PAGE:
Author Topic: Mahler's Blumine  (Read 1037 times)

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Offline LKB

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Mahler's Blumine
« on: October 06, 2017, 06:27:17 PM »
So, l am in a sort of flowery quandary and would appreciate opinions to help me sorry it out.

I've been listening to various recordings of Blumine, and have been reading up on its genesis, as well as the circumstances surrounding Mahler's decision to delete it from Sym. No. 1. I've been able to reach conclusions regarding his decision, but I'm not sure if the matter generates enough interest to warrant the lengthy and detailed essay I'm tempted to post.

So, what do y'all think? Would such a thesis be interesting to people, or should l boil it down to the conclusions and brief explanations as to how l arrived at them?

Regards,

LKB
Mit Flügeln, die ich mir errungen...

Offline Mahlerian

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Re: Mahler's Blumine
« Reply #1 on: October 06, 2017, 06:37:40 PM »
I first encountered Mahler's First Symphony in the standard four-movement version, and I didn't hear the Blumine movement until much later, at which point the work was very firmly imprinted in my mind.

The movement supposedly had its beginnings in music Mahler wrote for a popular pantomime, and this was directly related to the prominent use of the trumpet in the main melody.  Granted, the First Symphony itself had a whole hodgepodge of sources, from Das klagende Lied to the Lieder eines fahrenden Gesellen and beyond, and without the Blumine movement, the symphony lacks a traditional slow movement.  The funeral march burlesque has to suffice, and it doesn't have the weight that Mahler's slow movements usually have, but then again neither does the Blumine (or, for that matter, the delightful intermezzo that forms the Second Symphony's second movement).

I find the movement a little weak, personally.  The mood he was going for is far better and more memorably achieved in the Third Symphony's third movement trio.  In the context of the original First Symphony it's nice to have a bit of a buffer between the boisterous ending of the first movement and the forthright opening of the scherzo, but I think the composer's revisions here improved the symphony overall, just as they did with the revisions he made to the finale after the first performances (and with the Totenfeier before it became the opening of the Second).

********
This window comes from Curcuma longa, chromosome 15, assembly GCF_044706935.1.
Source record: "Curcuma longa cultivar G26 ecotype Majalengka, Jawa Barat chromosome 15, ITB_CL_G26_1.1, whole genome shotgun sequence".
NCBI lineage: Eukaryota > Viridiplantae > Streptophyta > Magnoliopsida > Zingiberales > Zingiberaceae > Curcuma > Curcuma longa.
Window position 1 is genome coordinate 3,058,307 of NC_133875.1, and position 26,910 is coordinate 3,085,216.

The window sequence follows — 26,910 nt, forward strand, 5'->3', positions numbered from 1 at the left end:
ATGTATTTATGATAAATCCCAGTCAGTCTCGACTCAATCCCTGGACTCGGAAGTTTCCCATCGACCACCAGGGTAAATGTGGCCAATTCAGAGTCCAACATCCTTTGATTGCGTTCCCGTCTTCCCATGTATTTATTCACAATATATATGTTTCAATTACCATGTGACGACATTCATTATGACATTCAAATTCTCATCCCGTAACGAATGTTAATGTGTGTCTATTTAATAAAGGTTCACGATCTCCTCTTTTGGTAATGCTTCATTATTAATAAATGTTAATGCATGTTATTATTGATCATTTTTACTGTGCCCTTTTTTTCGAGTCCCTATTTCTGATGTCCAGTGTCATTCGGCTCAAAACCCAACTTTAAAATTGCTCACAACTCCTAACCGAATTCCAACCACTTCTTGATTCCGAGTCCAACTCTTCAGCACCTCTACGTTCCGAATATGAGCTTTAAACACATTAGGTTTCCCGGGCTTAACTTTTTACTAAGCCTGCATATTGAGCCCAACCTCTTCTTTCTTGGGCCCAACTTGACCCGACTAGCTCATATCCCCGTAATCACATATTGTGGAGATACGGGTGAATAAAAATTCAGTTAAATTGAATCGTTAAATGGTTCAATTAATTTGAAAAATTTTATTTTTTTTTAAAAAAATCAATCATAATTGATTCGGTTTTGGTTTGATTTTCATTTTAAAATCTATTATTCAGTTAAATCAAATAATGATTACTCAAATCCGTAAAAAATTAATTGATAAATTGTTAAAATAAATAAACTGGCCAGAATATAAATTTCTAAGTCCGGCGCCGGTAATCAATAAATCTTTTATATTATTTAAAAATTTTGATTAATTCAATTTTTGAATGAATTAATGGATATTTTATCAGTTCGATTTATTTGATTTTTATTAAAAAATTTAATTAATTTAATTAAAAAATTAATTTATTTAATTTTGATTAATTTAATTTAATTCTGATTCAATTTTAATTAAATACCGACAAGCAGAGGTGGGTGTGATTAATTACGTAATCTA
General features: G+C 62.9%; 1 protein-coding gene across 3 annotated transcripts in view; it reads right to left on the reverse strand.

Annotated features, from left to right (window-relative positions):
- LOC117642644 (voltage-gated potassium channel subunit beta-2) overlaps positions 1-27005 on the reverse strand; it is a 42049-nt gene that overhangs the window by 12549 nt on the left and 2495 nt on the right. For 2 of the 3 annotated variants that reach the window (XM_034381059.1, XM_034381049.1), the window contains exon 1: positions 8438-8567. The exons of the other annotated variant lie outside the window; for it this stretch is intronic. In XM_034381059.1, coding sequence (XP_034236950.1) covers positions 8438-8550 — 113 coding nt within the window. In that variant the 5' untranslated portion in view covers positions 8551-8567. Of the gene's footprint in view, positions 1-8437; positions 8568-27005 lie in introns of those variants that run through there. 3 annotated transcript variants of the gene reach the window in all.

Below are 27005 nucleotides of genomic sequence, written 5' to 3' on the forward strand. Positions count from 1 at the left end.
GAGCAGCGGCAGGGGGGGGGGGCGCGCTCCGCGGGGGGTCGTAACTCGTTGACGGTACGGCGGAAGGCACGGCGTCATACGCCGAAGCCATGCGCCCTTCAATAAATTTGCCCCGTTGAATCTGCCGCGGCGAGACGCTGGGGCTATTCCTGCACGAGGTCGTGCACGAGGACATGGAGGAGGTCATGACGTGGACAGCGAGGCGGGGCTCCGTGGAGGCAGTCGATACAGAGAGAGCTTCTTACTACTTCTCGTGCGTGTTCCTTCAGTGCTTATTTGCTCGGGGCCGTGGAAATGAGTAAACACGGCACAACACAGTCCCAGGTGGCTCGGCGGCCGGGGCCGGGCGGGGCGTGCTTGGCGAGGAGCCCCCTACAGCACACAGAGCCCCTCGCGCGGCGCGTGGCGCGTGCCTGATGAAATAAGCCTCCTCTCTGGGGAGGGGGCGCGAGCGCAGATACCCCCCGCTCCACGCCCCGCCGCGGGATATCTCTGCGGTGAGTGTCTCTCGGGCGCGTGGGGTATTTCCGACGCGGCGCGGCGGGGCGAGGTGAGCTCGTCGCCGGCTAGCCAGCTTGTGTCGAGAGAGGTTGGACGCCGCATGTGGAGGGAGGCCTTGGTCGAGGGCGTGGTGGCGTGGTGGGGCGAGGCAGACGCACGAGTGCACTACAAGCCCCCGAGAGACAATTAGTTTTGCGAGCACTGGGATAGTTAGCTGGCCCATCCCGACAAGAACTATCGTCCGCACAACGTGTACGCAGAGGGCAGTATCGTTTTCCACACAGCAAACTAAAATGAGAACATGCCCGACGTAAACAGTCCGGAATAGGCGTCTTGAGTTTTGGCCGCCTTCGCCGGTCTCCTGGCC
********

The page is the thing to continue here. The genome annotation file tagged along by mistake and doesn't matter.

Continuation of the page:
« Last Edit: October 06, 2017, 06:46:22 PM by Mahlerian »

Offline motoboy

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Re: Mahler's Blumine
« Reply #2 on: October 11, 2017, 01:01:09 PM »


So, what do y'all think? Would such a thesis be interesting to people, or should l boil it down to the conclusions and brief explanations as to how l arrived at them?


Go for it! This is the place for interesting minutiae.

Offline LKB

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Re: Mahler's Blumine
« Reply #3 on: October 11, 2017, 02:14:29 PM »
Ok.

Since someone finally responded to my question and there now appear to be no issues, I'll have the post up tomorrow.

It will be lengthy, fairly detailed and hopefully invite thoughtful responses. Stay tuned!  8)

Regards,

LKB
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Offline LKB

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Re: Mahler's Blumine
« Reply #4 on: October 13, 2017, 09:21:20 AM »
Apologies for the delay. Not sure why but l was unable to access the site for several hours yesterday. l am in central California, and if the server wasn't down the fires may be to blame as there are areas of infrastructure which have been damaged.

In any event, my post on Blumine will be up later today, assuming connectivity <Crosses fingers...> .

Hopefully,

LKB
Mit Flügeln, die ich mir errungen...

Offline LKB

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Re: Mahler's Blumine
« Reply #5 on: October 13, 2017, 07:39:42 PM »
First of all, thanks to Mahlerian for his post. He makes some valuable points, some of which I'll be expanding on, and l appreciate his input.

This will be a lengthy post. Since there are undoubtedly folks who don't presently have the time or inclination to read the entire essay, I'll present my main conclusions up front, so they can be on their way and return at their leisure to learn how l arrived at the following:

1) Gustav Mahler included Blumine in the early iterations of Sym. No. 1 to increase the emotional range of the work, and to give both players and audience some relief from the intensity of the remaining movements.

2) Mahler was correct in removing Blumine from Sym. No. 1.